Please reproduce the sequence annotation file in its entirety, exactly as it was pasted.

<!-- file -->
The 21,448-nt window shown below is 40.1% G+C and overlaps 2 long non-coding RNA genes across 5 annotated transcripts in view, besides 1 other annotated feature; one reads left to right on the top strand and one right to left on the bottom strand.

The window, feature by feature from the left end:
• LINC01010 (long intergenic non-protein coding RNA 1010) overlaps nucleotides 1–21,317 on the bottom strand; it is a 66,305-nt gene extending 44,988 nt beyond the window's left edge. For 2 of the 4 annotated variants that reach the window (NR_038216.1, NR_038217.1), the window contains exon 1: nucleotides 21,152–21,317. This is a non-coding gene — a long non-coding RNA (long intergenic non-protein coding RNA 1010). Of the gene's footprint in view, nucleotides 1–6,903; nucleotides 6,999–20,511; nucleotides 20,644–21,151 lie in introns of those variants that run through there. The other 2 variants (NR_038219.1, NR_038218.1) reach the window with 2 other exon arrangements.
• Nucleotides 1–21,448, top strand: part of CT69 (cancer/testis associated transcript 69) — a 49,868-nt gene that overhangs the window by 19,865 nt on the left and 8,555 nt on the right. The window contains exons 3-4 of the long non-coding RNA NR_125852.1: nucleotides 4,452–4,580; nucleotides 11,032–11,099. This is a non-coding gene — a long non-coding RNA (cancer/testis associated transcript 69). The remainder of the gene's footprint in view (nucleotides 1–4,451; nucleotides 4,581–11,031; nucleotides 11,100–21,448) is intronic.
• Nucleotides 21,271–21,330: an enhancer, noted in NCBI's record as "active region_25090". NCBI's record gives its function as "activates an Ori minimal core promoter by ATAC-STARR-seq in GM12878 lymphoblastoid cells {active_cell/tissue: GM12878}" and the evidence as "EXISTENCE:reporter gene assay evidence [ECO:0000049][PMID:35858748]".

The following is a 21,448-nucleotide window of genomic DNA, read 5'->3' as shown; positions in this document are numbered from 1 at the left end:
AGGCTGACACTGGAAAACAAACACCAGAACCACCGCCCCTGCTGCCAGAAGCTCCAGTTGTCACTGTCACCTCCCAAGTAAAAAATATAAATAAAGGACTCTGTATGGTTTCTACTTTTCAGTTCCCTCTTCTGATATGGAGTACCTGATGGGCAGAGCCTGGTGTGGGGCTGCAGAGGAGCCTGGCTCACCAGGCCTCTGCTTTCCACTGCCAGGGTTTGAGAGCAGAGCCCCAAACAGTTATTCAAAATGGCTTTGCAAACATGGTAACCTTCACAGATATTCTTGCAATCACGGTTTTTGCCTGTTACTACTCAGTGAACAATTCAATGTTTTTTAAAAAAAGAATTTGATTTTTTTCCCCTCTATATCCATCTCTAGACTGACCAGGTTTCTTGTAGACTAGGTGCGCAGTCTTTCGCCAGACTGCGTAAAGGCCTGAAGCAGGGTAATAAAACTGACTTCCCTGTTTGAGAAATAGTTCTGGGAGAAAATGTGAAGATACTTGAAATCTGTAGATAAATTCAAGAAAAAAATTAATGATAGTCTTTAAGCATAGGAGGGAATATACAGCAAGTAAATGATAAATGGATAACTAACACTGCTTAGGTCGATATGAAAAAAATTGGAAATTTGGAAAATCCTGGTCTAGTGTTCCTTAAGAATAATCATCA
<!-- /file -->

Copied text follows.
The 21,448-nt window shown below is 40.1% G+C and overlaps 2 long non-coding RNA genes across 5 annotated transcripts in view, besides 1 other annotated feature; one reads left to right on the top strand and one right to left on the bottom strand.

The window, feature by feature from the left end:
• LINC01010 (long intergenic non-protein coding RNA 1010) overlaps nucleotides 1–21,317 on the bottom strand; it is a 66,305-nt gene extending 44,988 nt beyond the window's left edge. For 2 of the 4 annotated variants that reach the window (NR_038216.1, NR_038217.1), the window contains exon 1: nucleotides 21,152–21,317. This is a non-coding gene — a long non-coding RNA (long intergenic non-protein coding RNA 1010). Of the gene's footprint in view, nucleotides 1–6,903; nucleotides 6,999–20,511; nucleotides 20,644–21,151 lie in introns of those variants that run through there. The other 2 variants (NR_038219.1, NR_038218.1) reach the window with 2 other exon arrangements.
• Nucleotides 1–21,448, top strand: part of CT69 (cancer/testis associated transcript 69) — a 49,868-nt gene that overhangs the window by 19,865 nt on the left and 8,555 nt on the right. The window contains exons 3-4 of the long non-coding RNA NR_125852.1: nucleotides 4,452–4,580; nucleotides 11,032–11,099. This is a non-coding gene — a long non-coding RNA (cancer/testis associated transcript 69). The remainder of the gene's footprint in view (nucleotides 1–4,451; nucleotides 4,581–11,031; nucleotides 11,100–21,448) is intronic.
• Nucleotides 21,271–21,330: an enhancer, noted in NCBI's record as "active region_25090". NCBI's record gives its function as "activates an Ori minimal core promoter by ATAC-STARR-seq in GM12878 lymphoblastoid cells {active_cell/tissue: GM12878}" and the evidence as "EXISTENCE:reporter gene assay evidence [ECO:0000049][PMID:35858748]".

The following is a 21,448-nucleotide window of genomic DNA, read 5'->3' as shown; positions in this document are numbered from 1 at the left end:
AGGCTGACACTGGAAAACAAACACCAGAACCACCGCCCCTGCTGCCAGAAGCTCCAGTTGTCACTGTCACCTCCCAAGTAAAAAATATAAATAAAGGACTCTGTATGGTTTCTACTTTTCAGTTCCCTCTTCTGATATGGAGTACCTGATGGGCAGAGCCTGGTGTGGGGCTGCAGAGGAGCCTGGCTCACCAGGCCTCTGCTTTCCACTGCCAGGGTTTGAGAGCAGAGCCCCAAACAGTTATTCAAAATGGCTTTGCAAACATGGTAACCTTCACAGATATTCTTGCAATCACGGTTTTTGCCTGTTACTACTCAGTGAACAATTCAATGTTTTTTAAAAAAAGAATTTGATTTTTTTCCCCTCTATATCCATCTCTAGACTGACCAGGTTTCTTGTAGACTAGGTGCGCAGTCTTTCGCCAGACTGCGTAAAGGCCTGAAGCAGGGTAATAAAACTGACTTCCCTGTTTGAGAAATAGTTCTGGGAGAAAATGTGAAGATACTTGAAATCTGTAGATAAATTCAAGAAAAAAATTAATGATAGTCTTTAAGCATAGGAGGGAATATACAGCAAGTAAATGATAAATGGATAACTAACACTGCTTAGGTCGATATGAAAAAAATTGGAAATTTGGAAAATCCTGGTCTAGTGTTCCTTAAGAATAATCATCA